This document assumes a working knowledge of kernel and program compiling. If unfamiliar with the process it is strongly suggested to go and read the Kernel-HOWTO.

Select the following to be built as either modules or part of your kernel:

  1. DOS FAT fs support

  2. VFAT (Windows-95) fs support

Reboot the system and then load the created modules each time access to the compact flash card is desired if the support is not compiled into the kernel. To load the modules do the following:

bash# /sbin/insmod /lib/modules/$(uname -r)/fat.o 
bash# /sbin/insmod /lib/modules/$(uname -r)/vfat.o 
  

Compile and configure PCMCIA-CS. This part of the process is beyond the scope of this document, however there is a document with such information that can be found in the PCMCIA-HOWTO. There is also most likely a pre-packaged version for the distribution of GNU/Linux the computer running. This step can be greatly simplified if a pre-packaged version is used.

Using the Compact Flash PC Card Adapter:

Create a directory to mount the Compact Flash Card to.

bash# mkdir /flashcard 
  

Insert the Compact Flash Card into the Compact Flash PC Card Adapter (both should face the same direction. Note that this step is unnecessary for the cameras that use a PCMCIA-ATA storage card.).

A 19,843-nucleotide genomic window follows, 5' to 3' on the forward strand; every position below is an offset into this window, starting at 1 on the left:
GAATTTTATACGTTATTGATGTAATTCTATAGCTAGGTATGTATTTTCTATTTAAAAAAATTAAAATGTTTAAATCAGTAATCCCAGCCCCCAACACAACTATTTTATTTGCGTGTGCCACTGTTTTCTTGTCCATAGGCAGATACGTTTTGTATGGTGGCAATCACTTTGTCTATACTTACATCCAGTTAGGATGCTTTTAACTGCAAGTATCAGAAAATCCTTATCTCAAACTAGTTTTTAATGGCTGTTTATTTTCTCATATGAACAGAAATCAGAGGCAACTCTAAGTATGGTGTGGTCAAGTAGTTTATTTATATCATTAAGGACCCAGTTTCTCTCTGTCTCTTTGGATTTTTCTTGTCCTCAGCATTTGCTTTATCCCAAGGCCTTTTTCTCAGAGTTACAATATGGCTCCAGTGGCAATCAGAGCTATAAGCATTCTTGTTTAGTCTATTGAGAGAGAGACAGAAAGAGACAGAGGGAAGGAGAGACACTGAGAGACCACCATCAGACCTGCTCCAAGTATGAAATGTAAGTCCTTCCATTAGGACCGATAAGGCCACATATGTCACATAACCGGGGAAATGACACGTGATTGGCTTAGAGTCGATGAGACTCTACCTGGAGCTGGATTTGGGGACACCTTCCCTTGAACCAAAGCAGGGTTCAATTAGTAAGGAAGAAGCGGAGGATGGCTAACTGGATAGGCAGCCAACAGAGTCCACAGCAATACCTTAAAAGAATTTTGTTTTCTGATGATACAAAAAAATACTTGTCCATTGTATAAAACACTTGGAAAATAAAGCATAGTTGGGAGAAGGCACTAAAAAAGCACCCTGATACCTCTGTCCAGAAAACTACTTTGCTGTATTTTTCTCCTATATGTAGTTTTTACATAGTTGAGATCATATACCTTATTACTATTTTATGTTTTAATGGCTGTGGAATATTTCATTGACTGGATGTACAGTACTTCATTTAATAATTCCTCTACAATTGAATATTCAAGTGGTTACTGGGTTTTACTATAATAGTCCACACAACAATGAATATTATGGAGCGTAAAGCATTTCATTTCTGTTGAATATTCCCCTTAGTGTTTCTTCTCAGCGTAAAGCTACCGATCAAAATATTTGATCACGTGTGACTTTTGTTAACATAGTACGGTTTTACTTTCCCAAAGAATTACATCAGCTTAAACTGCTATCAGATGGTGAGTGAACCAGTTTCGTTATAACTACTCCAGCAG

Insert the Compact Flash PC Card Adapter or PCMCIA-ATA storage card into the PC-Card slot of the notebook computer.

Mount the card to /flashcard (The Compact Flash Card PC Card Adapter/PCMCIA-ATA storage card is assigned its device by figuring out how many IDE controllers are on the system, and then assigning it the next device. For example, if a system were to have 2 IDE controllers, and would thus have /dev/hda /dev/hdb /dev/hdc and /dev/hdd assigned to the current controllers, the Compact Flash Card PC Card Adapter would be assigned /dev/hde1.).

bash# mount -t vfat /dev/hde1 /flashcard 
  

From this point the files can be copied, moved, deleted, and renamed as done on a normal filesystem. Information regarding file management commands may be found in the documentation included with the OS distribution used, such as man pages. The manual pages which list the commands to use to do the above procedures can be accesses by typing the following to get the command's respective manual page entry: 'man cp', 'man mv', 'man rm'. Before removing the Compact Flash Card PC Card Adapter remember to unmount it with the following command.

bash# umount /flashcard 
  

The Compact Flash Card PC Card Adapter/PCMCIA-ATA storage card can be removed from the PC Card Reader and the Compact Flash Card and be removed from the Compact Flash Card PC Card Adapter (If the adapter was used).